Andrew Lloyd Webber: We are at the point of no return

The arts are at the “point of no return” following damage from the pandemic, Andrew Lloyd Webber has said.

The composer and theatre impresario told MPs that it would be economically “impossible” to run theatres with social distancing.

He spent £100,000 on a pilot project, trialling measures at the London Palladium, in the hope that it could allow the theatre business to get up and running.

He had hoped to show that theatres can open at full capacity safely.

Lord Lloyd-Webber told the Digital, Culture, Media and Sport Committee: “We simply have to get our arts sector back open and running. We are at the point of no return really.”

Screengrab from Parliament TV of Andrew Lloyd Webber and Rebecca Kane Burton, Chief Executive of LW Theatres, appearing by video link at the Digital, Culture, Media and Sport Committee
Screengrab from Parliament TV of Lord Lloyd-Webber and Rebecca Kane Burton, Chief Executive of LW Theatres, appearing by video link at the Digital, Culture, Media and Sport Committee (Parliament TV/PA)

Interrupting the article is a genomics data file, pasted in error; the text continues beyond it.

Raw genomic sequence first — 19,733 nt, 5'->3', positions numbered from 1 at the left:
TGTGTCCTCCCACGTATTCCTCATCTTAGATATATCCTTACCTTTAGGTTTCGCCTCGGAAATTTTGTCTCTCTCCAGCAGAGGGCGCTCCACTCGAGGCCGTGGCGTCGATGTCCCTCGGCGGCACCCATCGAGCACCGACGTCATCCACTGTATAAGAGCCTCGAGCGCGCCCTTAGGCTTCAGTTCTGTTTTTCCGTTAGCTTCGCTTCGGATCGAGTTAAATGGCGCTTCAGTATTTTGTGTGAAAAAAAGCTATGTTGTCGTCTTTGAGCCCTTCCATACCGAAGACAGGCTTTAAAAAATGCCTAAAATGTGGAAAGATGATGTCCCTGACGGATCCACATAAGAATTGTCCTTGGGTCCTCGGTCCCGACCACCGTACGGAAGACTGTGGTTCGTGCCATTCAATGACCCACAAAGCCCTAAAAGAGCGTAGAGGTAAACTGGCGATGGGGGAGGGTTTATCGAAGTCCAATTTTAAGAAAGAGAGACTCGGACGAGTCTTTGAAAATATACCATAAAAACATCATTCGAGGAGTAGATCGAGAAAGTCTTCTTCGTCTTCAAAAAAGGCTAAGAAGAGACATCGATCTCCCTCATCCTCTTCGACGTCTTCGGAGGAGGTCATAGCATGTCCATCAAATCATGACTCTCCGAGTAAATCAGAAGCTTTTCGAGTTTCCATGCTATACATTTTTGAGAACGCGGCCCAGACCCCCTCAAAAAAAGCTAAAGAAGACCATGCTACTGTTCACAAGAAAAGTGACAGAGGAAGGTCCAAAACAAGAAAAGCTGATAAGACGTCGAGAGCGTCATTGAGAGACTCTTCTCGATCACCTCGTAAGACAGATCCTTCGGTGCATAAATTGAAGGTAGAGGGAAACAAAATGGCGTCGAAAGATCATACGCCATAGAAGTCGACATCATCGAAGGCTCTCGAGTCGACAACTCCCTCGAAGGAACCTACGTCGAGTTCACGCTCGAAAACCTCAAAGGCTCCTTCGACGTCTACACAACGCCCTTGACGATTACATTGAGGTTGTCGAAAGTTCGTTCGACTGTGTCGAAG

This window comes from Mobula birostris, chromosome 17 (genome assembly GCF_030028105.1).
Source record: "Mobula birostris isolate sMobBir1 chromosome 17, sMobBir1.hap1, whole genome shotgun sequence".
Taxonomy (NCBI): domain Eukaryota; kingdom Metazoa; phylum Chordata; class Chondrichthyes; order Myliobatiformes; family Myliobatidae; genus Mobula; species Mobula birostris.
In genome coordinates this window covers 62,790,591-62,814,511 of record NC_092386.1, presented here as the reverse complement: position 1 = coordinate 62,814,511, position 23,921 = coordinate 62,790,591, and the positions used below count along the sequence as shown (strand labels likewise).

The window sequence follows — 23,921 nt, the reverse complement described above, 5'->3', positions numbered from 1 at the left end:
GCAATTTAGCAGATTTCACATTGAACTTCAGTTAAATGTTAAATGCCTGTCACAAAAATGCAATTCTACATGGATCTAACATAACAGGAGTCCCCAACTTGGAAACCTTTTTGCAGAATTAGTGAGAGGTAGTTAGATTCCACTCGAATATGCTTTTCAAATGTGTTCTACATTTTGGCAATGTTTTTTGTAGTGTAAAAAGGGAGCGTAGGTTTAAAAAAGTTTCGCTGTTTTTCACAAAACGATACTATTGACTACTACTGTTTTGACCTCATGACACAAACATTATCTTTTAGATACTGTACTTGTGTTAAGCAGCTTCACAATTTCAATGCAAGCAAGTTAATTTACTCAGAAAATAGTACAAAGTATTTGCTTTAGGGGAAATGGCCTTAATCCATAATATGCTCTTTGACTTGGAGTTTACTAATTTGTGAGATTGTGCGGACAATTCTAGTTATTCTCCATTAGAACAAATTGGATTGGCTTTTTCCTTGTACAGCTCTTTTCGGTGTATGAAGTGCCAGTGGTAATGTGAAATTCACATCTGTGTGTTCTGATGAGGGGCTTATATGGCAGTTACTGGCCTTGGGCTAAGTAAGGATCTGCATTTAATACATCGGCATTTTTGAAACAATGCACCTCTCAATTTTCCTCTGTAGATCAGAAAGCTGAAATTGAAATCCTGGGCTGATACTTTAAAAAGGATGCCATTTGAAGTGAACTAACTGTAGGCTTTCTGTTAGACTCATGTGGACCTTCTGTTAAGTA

He said: “There comes a point now when we really can’t go on much more.

“Theatre is an incredibly labour-intensive business. In many ways putting on a show now is almost a labour of love.

“Very few shows hit the jackpot in the way a Hamilton, Lion King or Phantom Of The Opera do.”

He added that theatre productions are “not like cinema, you can’t just open the building”.

Lord Lloyd-Webber is confident the air inside his theatres is cleaner than it is outside.

“I am absolutely confident that the air in the London Palladium and in all my theatres is purer than the air outside.”

His production of Cinderella might have to open “where people are being a little more helpful”, he said.

Rebecca Kane Burton, chief executive of LW Theatres (Andrew Lloyd Webber’s theatres), said: “We don’t want to open theatres on a socially distanced basis. I have no intention of opening buildings at 30% capacity.”

She said recent months had been “devastating and catastrophic” for the sector.

“It’s a really bad, catastrophic time and we need to find a way out of it,” she said.

“It was disheartening that the pilot wasn’t later seen as a way to getting full reopening,” she said.

“There was a nervousness about pubs opening and wanting to see what the impact of that was,” she added of the possible reasons why the purpose behind the pilot changed.

“We need the time to plan. We can’t switch on theatre like a tap. Christmas is hanging on the balance as we speak.”

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